wondering how long it would be before ideology or a shifting focus caused
Perens to move on from a board position if he were elected.
Perens has been an excellent advocate for free software and/or open source
over the years, but his tendency towards self-promotion
grates on some. It may not be an ego thing, as he claims, but it certainly
rubs some people the wrong way. The ego issue is one of the reasons that board observer Andrew Oliver does
not support Perens for the board:
A return to a very Amerocentric hacker culture voice with big egos is not
the answer to OSI's problems. I think OSI is on the path to real
fundamental change. I'd like to hear Bruce explain what he'd do differently
in collaboration with others who may not always agree with him.
Asay certainly doesn't see Perens as
having the right credentials either:
The OSI needs a vibrant membership of those currently shaping the open
source landscape. It's possible that its current make-up doesn't reflect
this. Point well taken. But it's equally possible - indeed, I'd say
probable - that Bruce's directorship wouldn't change this. I like Bruce but
aside from the occasional picketing he does, I can't point to anything
substantive he has done for open source in the past half-decade or so.
The petition drive came about because Tiemann encouraged Perens to show
that there was strong community support for him to be a part of the board.
As of this writing, the petition has garnered more than 1700 "signatures",
which Perens believes is enough:
Regarding my candidacy, OSI's board, through its president, asked me to
show an uprising of strong community support if the board was to to elect
me. I have. Now that I have done what you asked, are you going to hide
behind complaints about my campaign, which is really quite mild in its
criticism and is in no way the "scorched earth" that Matt refers to, or are
you going to do what you said? If you OSI can't handle a political opponent
on my laid-back scale, you'd only looking for yes-men.
The OSI board is "self-replacing" with current board members nominating and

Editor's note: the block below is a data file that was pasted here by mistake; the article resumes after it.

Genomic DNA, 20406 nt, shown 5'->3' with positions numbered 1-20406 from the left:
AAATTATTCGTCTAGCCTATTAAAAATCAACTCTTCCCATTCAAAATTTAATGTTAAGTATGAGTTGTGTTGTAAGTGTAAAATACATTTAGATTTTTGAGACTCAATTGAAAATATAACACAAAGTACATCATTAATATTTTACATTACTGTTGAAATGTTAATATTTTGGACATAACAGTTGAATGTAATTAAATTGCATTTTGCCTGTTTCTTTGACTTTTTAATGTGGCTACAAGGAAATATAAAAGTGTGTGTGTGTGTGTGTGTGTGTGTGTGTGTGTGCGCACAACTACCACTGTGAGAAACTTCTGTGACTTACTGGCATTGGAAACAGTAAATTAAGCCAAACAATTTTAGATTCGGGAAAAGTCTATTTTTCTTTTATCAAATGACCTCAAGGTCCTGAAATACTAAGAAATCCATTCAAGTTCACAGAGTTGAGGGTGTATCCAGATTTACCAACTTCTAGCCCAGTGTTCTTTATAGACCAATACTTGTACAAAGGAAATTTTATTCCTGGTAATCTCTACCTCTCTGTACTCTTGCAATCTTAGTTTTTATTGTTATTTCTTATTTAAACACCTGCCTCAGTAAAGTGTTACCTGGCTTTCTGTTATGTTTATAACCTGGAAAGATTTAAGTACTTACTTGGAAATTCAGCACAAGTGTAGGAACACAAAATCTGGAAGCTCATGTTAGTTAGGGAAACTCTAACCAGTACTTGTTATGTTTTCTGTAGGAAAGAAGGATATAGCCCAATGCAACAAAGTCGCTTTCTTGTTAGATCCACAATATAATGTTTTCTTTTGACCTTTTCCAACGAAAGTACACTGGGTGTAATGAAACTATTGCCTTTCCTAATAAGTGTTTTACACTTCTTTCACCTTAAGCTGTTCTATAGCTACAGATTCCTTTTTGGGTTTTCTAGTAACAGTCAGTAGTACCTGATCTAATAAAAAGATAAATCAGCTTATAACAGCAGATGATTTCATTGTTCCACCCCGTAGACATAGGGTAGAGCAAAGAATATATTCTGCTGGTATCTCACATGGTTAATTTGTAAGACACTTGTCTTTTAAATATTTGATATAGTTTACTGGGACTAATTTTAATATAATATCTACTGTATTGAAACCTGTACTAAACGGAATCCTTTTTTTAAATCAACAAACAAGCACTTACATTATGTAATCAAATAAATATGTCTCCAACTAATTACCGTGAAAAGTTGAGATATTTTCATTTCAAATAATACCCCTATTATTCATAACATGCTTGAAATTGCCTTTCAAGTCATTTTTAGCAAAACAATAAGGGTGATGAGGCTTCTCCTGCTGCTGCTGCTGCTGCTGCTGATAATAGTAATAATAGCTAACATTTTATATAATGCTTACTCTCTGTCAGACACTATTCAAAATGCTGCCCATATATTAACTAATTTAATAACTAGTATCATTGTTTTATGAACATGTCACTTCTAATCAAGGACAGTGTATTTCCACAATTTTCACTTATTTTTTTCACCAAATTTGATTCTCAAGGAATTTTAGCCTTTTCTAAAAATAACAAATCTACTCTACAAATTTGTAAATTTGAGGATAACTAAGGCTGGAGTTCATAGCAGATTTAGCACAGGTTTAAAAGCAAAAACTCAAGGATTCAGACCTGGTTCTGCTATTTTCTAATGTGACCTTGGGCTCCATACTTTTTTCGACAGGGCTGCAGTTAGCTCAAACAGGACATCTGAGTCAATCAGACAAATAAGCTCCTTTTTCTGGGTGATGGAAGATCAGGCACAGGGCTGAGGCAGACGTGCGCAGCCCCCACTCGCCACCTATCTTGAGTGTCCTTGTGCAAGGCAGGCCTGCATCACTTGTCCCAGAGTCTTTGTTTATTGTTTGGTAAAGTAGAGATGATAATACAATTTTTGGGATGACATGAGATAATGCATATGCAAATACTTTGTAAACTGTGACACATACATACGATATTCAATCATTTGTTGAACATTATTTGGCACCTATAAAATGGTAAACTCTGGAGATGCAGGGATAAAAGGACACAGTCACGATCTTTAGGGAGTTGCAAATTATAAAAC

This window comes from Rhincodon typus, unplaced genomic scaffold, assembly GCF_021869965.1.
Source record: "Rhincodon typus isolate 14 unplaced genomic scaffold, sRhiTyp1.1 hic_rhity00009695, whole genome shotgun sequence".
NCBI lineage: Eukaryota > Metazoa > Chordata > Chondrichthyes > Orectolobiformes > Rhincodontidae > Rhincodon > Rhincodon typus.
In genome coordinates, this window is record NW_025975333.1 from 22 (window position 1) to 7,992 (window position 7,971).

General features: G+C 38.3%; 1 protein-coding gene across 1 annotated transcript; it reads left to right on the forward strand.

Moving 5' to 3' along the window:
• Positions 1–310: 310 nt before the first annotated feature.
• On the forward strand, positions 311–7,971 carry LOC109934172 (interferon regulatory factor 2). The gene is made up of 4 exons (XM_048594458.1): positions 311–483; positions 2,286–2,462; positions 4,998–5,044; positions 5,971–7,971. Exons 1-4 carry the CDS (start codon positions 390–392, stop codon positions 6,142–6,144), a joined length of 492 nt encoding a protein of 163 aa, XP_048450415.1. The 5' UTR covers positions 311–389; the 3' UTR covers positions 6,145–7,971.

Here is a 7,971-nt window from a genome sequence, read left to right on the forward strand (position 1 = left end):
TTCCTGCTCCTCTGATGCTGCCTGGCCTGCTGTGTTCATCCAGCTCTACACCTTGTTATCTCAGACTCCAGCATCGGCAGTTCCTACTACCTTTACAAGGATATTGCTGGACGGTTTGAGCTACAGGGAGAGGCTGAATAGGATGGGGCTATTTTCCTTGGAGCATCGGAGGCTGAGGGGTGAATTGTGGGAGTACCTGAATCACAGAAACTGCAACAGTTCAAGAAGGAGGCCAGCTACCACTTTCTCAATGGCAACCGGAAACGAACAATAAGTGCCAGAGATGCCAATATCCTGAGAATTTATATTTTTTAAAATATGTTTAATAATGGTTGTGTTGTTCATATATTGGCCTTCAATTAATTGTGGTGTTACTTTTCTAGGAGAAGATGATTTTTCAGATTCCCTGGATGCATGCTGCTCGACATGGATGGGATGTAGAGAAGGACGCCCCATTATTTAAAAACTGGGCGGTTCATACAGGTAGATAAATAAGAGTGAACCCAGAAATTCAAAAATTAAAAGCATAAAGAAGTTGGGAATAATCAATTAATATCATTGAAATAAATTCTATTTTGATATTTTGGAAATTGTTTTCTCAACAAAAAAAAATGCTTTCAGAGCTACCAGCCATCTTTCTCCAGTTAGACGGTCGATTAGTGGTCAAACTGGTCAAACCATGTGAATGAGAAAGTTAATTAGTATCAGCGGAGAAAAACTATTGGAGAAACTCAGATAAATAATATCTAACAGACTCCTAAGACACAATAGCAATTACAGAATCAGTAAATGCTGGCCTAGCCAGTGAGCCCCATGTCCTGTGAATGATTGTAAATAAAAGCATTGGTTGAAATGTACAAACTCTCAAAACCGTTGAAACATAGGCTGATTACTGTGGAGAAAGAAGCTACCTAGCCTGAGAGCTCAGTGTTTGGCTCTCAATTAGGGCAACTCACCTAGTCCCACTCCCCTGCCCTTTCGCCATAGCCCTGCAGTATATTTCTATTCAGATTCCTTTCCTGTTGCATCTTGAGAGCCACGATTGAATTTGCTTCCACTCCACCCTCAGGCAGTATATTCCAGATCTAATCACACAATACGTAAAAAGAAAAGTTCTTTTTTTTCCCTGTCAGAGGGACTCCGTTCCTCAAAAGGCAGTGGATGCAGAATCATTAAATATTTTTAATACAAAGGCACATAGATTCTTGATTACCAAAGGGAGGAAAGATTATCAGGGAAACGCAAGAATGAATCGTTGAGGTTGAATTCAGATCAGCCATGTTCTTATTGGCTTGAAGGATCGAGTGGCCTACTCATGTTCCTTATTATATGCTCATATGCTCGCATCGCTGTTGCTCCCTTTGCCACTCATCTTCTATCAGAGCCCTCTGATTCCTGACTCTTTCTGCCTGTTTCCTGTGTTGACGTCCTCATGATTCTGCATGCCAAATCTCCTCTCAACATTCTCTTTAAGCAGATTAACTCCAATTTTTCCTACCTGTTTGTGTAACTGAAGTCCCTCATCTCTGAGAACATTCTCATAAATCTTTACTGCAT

electing candidates for empty slots. Each director serves for a three-year
term, with roughly one-third coming up for election each year—though
this year there are five slots to be filled. Three directors are standing
for re-election, leaving two slots open. Unfortunately, it's not clear
when the actual election will be held, nor is there likely to be any
advance notice of who has been nominated. Transparency, it seems, is not
one of the attributes of OSI.
Self-replacement and overlapping terms of office tend to give a certain
stability to a board, but it also creates a kind of inbreeding. It is
unlikely that a board will nominate people who think substantially
differently from themselves. This is one thing that Perens is trying to
circumvent with his very public candidacy. Whatever else can be said about
Perens's candidacy, it is clear that he would bring a different voice into
the OSI boardroom.
But, what is OSI really? Is it an organization that is somehow
supposed to represent all of the diverse voices in the community? At the moment it appears to exist for
the purpose of approving licenses and "protecting the Open Source Definition".
Perens thinks it could be more than that. OSI itself seems to agree as
they have been moving towards more relevance in the community. Oliver
describes that effort:
OSI is trying to solve its problems, by becoming more grassroots and less
bottom up. Meanwhile, it is trying to grow the movement by expanding its
international representation. Corporations do influence OSI, in that not
all of the board has a free hand to say what is on their mind
publicly. However, the solution is to make the OSI board what it should
be: a governance board.
OSI and its board are currently in a state of flux, trying to define a
role for themselves that is broader than just a license approval body. There
doesn't seem to be a lot of discontent within the board that might
lead to Perens or another controversial figure being added. Whether this
leads to continued stagnation or a more vibrant OSI remains to be seen. A
more interesting question might be: will anyone care?
If OSI starts to do visible things for the community, it will finally
acquire some relevance. Given the attitude towards his candidacy, it seems
unlikely that Perens will be able to lead the board in that direction.
Which leaves it up to the current board and the two new
members—neither of which are likely to be Perens—to find a way
to make the community care.
to post comments)